It churns out huge graphics horsepower while using less power than ever, so new cards deliver more power while proving smaller and quieter. That’s perfect for the living room, and getting solid 1080p framerates won’t batter your wallet.
An Nvidia GeForce GTX 1050 Ti costs £162 and handles anything at 1080p, with many games at 60fps. It’s quiet, efficient, and comes in a variety of tiny designs – perfect for a small PC.
The rest doesn’t have to break the bank, either. An Intel Core i3 processor and mini-ITX motherboard will cost £171. A hard disk and memory? £93. A mini-ITX case and power supply? £83. Add a copy of Windows and you’ll have a fantastic living room rig for around £600. Don’t believe me? Here you go.
There’s near-infinite choice on cheaper or pricier parts, too. The incredible GTX 1070 costs £400 and handles higher resolutions, VR headsets and tomorrow’s most demanding games. The 1440p-capable AMD Radeon RX 470 is a tempting £180. A beefier Core i5 processor costs £183 and is perfect if you need a PC for work, not just play. A 256GB Crucial SSD is £85, but it speeds up boot times and makes games load like lightning.
Of course, there’s always the chance my new living room PC will complement rather than replace my PS4. After all, I still need my regular fix of Nathan Drake, God of War and The Last of Us.
But, for the majority of my gaming, I’m making the switch. It’ll cost a bit more initially, sure, but the positives of a PC are overwhelming: better graphics, more versatility in every department and a broader choice of games make the choice simple.
Sony and Microsoft say they build the best gaming machines, but that’s just not true – you can build the ultimate gaming machine in the middle of your living room. PCs are perhaps the luxury choice, or the best option for tinkerers. But are they the best choice? Undoubtedly.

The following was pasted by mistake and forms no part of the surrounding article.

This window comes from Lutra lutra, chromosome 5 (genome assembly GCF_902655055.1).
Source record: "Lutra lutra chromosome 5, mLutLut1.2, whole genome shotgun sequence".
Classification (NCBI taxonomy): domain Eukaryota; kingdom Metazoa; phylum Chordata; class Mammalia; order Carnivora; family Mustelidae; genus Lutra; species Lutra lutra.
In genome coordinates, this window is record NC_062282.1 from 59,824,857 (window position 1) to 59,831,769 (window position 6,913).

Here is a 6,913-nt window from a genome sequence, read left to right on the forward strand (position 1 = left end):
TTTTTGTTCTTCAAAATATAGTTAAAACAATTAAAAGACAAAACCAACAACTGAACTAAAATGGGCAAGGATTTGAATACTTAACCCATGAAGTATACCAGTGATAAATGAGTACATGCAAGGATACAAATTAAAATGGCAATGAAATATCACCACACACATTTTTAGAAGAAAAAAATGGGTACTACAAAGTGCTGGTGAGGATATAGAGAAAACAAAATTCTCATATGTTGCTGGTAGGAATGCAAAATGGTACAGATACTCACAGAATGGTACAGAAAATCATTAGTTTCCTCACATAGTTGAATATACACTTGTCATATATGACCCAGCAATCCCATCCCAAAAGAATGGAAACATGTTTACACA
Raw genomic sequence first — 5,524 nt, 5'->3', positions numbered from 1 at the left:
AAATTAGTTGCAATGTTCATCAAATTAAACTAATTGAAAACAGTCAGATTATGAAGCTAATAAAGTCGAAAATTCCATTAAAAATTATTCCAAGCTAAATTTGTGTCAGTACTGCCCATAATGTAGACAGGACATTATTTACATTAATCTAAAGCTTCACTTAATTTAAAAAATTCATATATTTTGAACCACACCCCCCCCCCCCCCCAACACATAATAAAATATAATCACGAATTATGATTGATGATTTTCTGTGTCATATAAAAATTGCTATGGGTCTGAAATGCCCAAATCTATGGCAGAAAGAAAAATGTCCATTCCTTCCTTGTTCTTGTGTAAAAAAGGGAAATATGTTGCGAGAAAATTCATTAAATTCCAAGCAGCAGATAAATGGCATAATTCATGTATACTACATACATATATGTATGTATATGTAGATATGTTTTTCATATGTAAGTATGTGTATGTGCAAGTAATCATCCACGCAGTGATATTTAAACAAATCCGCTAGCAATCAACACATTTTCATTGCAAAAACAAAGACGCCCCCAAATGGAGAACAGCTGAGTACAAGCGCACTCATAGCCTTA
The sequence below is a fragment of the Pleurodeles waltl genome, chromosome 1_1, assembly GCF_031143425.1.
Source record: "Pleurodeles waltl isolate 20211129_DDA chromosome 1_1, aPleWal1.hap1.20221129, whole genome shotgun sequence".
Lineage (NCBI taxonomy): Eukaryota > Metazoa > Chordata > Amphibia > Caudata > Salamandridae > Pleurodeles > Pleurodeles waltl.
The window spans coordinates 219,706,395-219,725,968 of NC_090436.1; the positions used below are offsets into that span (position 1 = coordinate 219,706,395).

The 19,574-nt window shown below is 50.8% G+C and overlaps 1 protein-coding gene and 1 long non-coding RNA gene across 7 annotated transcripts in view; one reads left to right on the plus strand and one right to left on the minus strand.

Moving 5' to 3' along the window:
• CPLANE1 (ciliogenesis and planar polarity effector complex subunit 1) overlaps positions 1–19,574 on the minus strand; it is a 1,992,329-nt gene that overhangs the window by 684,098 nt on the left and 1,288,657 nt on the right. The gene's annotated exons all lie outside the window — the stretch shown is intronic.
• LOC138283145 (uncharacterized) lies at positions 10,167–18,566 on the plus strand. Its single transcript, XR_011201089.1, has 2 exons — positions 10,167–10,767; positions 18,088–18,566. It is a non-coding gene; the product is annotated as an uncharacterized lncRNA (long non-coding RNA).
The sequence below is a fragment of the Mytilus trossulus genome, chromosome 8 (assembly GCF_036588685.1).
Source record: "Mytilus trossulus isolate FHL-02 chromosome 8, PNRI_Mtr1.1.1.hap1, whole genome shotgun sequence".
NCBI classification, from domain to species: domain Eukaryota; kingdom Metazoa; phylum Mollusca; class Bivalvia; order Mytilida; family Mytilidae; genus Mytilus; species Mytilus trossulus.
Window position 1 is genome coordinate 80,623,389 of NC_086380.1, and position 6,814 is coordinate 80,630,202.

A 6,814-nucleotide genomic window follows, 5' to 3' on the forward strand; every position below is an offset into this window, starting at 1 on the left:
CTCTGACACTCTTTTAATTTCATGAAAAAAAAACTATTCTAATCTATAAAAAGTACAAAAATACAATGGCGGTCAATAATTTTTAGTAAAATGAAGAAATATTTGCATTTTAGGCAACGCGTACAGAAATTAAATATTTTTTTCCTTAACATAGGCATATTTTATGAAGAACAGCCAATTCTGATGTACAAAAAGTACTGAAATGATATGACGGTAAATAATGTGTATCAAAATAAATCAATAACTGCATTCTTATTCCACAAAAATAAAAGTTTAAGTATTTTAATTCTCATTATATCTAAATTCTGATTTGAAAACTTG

How to build a gaming PC
PC Components are available in hundreds of shops, so check that you’re getting the best deal before you buy. My favourite site for this is PC Part Picker, as it’ll hunt down the best prices as you plan your rig – and flag up any inconsistencies with the build.
Made to Measure
Get a tape measure out before you build. You’ll want to make sure that your graphics card and CPU cooler will fit in your new case, but also make sure there’s enough room for your PC to sit beneath the TV and have clear air on all sides so the system stays cool.
Don’t use the Intel or AMD stock coolers: they’re both too loud for the living room. And, when you’re building, route your cables carefully to keep them out of the way, as any disruption to airflow will make your PC hotter and louder.
Full Steam Ahead
Steam’s Big Picture mode is a controller-friendly option that mimics the easy UI of consoles. It’s perfect for living-room gaming, and your PC can boot straight into this option – so it’s just like turning on a console, rather than navigating Windows.
Hit the sales
It’s easy to save money on a PC. Steam has regular sales with jaw-dropping discounts, and companies like Humble Bundle and Good Old Games sell games with variable prices – sometimes for literal pennies. Check out Ninite too – it’s perfect for quickly installing a load of useful apps on your new rig.